Rob Thurston, commercial director for Cybex UK – which offers a range of self-powered equipment – believes there are other trends driving the growth in this area too. He says: “As well as HIIT and circuit training increasing in popularity, floor space remains at a premium in almost all gyms. Self-powered equipment allows the flexibility to move equipment easily and position it almost anywhere on the floor, without the need for power.”
And then there’s the sustainability angle. Thurston says: “As ever, facilities are striving for cost-effective solutions, and self-powered equipment offers a suitable ‘green’ alternative that often requires minimal maintenance in comparison to traditional cardio equipment.”
Jez Whitling, MD of Intenza – which offers self-powered upright bikes, recumbents and cross-trainers – agrees that the green angle is important, as both health clubs and their members want to become more socially responsible. This in addition to the impact on the bottom line, whereby clubs save on energy costs by installing self-powered equipment.
1Life has installed Intenza cardio equipment at two of its sites. Managing director Neil King explains how this decision is in accordance with the operator’s environmental strategy: “This equipment provides energy cost savings and flexibility regarding future designs of the fitness space, as well as simplifying an often costly installation process, which can involve significant cabling and power requirements.”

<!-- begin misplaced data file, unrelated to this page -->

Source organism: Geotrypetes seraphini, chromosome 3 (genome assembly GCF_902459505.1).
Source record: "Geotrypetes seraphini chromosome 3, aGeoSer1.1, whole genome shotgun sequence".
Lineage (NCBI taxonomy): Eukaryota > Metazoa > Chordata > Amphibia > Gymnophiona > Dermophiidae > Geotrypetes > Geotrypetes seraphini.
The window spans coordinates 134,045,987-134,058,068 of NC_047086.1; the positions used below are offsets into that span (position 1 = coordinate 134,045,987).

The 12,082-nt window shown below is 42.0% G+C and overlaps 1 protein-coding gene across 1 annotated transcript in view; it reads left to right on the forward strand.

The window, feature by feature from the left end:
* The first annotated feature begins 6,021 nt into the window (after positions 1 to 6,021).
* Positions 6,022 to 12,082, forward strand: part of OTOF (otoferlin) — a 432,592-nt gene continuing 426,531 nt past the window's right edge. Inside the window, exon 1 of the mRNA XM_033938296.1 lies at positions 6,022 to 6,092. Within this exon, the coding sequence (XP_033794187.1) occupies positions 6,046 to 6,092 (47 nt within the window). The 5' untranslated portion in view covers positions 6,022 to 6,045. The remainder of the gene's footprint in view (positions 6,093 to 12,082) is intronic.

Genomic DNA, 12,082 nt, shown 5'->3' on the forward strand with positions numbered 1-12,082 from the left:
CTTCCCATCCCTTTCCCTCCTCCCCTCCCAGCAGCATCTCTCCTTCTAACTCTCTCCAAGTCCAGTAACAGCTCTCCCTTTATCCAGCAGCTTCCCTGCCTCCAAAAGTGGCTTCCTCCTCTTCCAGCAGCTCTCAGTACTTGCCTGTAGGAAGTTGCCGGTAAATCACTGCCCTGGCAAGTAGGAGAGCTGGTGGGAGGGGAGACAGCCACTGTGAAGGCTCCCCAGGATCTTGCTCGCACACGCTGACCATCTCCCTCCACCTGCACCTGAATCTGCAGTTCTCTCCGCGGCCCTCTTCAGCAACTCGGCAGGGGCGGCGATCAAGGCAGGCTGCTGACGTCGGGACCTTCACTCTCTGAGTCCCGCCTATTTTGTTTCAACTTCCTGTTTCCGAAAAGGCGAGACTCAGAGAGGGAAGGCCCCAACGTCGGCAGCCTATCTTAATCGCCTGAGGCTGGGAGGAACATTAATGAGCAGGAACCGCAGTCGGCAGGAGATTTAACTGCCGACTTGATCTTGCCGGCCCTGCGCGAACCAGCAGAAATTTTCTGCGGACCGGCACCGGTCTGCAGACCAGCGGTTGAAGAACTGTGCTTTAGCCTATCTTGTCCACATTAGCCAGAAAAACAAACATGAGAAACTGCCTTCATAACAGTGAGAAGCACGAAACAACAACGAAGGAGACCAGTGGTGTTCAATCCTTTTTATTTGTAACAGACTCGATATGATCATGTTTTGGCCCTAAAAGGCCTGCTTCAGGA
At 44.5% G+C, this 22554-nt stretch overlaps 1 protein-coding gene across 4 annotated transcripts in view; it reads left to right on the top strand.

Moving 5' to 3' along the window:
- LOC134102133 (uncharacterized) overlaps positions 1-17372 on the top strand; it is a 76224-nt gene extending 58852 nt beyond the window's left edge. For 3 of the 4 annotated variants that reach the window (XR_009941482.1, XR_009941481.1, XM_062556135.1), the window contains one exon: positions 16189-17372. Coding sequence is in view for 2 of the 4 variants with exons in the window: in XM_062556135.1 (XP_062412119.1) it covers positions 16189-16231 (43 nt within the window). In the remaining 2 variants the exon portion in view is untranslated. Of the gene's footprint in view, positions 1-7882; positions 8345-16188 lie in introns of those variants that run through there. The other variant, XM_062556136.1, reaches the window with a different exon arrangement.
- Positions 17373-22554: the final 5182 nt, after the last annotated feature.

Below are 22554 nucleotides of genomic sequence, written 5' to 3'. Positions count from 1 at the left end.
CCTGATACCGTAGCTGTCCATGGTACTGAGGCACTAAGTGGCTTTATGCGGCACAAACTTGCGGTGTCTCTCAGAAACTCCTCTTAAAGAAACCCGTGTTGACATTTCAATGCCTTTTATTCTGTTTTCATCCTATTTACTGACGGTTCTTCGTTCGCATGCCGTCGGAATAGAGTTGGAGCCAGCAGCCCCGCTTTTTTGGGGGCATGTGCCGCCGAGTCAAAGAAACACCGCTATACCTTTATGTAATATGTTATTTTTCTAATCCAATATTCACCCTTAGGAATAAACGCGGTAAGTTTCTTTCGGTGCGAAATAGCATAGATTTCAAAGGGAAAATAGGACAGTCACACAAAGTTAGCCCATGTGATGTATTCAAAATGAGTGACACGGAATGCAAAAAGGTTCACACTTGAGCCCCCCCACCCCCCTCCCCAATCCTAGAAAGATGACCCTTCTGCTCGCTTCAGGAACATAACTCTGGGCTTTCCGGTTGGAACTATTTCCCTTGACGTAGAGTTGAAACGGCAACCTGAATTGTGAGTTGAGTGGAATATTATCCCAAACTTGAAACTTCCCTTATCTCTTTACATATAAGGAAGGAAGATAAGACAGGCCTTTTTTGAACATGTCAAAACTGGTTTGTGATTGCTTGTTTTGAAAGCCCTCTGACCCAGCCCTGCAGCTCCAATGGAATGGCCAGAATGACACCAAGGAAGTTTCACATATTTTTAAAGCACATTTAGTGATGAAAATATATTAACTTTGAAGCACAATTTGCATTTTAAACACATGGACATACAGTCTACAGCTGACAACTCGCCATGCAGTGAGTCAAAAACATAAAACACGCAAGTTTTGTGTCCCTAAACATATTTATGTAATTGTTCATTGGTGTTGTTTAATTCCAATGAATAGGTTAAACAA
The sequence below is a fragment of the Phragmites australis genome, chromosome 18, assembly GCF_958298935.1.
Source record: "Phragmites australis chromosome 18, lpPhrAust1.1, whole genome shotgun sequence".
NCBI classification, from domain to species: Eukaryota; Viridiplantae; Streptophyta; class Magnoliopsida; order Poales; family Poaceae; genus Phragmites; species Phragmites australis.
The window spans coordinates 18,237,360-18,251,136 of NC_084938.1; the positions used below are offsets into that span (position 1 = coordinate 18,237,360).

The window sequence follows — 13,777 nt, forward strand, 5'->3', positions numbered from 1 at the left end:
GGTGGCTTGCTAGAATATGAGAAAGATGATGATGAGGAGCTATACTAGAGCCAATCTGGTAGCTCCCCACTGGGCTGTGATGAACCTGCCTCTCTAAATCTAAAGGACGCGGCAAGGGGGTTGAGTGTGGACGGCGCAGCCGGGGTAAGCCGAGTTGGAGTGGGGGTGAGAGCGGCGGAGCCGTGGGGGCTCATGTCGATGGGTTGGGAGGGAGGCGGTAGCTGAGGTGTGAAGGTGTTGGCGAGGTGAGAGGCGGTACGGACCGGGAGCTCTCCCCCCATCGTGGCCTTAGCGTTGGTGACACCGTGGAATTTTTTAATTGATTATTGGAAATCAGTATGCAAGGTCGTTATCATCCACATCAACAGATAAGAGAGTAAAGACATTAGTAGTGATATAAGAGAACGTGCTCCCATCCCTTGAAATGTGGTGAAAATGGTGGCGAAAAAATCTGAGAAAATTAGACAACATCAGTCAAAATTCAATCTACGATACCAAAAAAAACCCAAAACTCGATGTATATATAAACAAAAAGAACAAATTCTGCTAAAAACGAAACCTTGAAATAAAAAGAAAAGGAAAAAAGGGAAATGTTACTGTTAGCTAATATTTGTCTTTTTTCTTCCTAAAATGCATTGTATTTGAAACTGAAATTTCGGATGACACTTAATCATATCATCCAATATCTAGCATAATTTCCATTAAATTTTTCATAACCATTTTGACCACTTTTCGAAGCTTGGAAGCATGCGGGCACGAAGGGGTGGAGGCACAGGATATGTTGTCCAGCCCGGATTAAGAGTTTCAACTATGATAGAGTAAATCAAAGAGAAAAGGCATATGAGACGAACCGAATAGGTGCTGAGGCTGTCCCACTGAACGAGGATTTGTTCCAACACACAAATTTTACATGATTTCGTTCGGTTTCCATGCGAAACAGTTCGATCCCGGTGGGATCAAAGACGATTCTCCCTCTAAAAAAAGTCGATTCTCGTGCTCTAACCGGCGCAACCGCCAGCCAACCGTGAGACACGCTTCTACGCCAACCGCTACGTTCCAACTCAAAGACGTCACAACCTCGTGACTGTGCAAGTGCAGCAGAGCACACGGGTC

Mainstream or niche?
Eldergill also believes sustainability is the main driver behind the interest in self-powered equipment, but he questions whether the trend will ever become truly mainstream unless a club’s business model is based on sustainability and a pared-back approach to technology.
“It would be a brave organisation to go down the solely self-powered route,” he says. “With all of our clients who run clubs aimed at a younger demographic, especially universities, we’re seeing a demand for integrated screens on treadmills, so users can go on the internet and social media while they work out.”
Intenza has made inroads into addressing this issue: its E Series range of equipment requires power for the integrated TV screens, but features an eco-light on the console that lights up when the user is exercising at a level where they’re generating enough power from their exercise to power the whole machine and the TV screen. This not only saves money for the operator, but also provides a challenge to the exerciser – and a feelgood factor when the light comes on.
And while the mass market’s desire to access the internet during their workouts might suggest the appeal of self-powered equipment is likely to be finite, the new focus on sports performance offers an interesting angle to push.
To this end, self-powered trailblazer Woodway – whose research shows that just walking on its treadmill can burn 30 per cent more calories than walking on traditional treadmills – is now working with clubs and master planners to develop programmes for small group circuit classes.
This is an area of product innovation that’s reaching a peak; if manufacturers can position the products correctly, taking them beyond niches, growth will likely continue for some while yet.